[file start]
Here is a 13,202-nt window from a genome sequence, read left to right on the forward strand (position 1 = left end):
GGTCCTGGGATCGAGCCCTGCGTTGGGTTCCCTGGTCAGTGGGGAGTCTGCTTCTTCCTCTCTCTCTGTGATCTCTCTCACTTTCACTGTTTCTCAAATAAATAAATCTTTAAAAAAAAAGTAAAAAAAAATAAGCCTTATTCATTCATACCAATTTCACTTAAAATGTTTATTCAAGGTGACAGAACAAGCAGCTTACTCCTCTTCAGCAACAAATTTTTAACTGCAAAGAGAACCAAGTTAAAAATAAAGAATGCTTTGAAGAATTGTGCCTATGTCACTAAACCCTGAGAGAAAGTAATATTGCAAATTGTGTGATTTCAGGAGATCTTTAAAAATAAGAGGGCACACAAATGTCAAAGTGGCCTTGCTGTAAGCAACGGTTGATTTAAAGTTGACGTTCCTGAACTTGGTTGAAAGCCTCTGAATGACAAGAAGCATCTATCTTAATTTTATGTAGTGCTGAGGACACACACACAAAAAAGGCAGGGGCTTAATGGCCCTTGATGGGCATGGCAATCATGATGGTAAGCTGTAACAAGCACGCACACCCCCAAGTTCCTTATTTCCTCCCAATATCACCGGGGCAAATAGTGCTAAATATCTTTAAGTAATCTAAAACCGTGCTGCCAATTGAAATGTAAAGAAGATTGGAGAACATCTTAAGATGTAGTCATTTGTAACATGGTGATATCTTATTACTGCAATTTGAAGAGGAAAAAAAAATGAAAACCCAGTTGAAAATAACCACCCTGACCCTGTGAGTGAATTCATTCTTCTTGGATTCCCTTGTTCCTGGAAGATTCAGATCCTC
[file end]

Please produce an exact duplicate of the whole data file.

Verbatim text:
Here is a 13,202-nt window from a genome sequence, read left to right on the forward strand (position 1 = left end):
GGTCCTGGGATCGAGCCCTGCGTTGGGTTCCCTGGTCAGTGGGGAGTCTGCTTCTTCCTCTCTCTCTGTGATCTCTCTCACTTTCACTGTTTCTCAAATAAATAAATCTTTAAAAAAAAAGTAAAAAAAAATAAGCCTTATTCATTCATACCAATTTCACTTAAAATGTTTATTCAAGGTGACAGAACAAGCAGCTTACTCCTCTTCAGCAACAAATTTTTAACTGCAAAGAGAACCAAGTTAAAAATAAAGAATGCTTTGAAGAATTGTGCCTATGTCACTAAACCCTGAGAGAAAGTAATATTGCAAATTGTGTGATTTCAGGAGATCTTTAAAAATAAGAGGGCACACAAATGTCAAAGTGGCCTTGCTGTAAGCAACGGTTGATTTAAAGTTGACGTTCCTGAACTTGGTTGAAAGCCTCTGAATGACAAGAAGCATCTATCTTAATTTTATGTAGTGCTGAGGACACACACACAAAAAAGGCAGGGGCTTAATGGCCCTTGATGGGCATGGCAATCATGATGGTAAGCTGTAACAAGCACGCACACCCCCAAGTTCCTTATTTCCTCCCAATATCACCGGGGCAAATAGTGCTAAATATCTTTAAGTAATCTAAAACCGTGCTGCCAATTGAAATGTAAAGAAGATTGGAGAACATCTTAAGATGTAGTCATTTGTAACATGGTGATATCTTATTACTGCAATTTGAAGAGGAAAAAAAAATGAAAACCCAGTTGAAAATAACCACCCTGACCCTGTGAGTGAATTCATTCTTCTTGGATTCCCTTGTTCCTGGAAGATTCAGATCCTC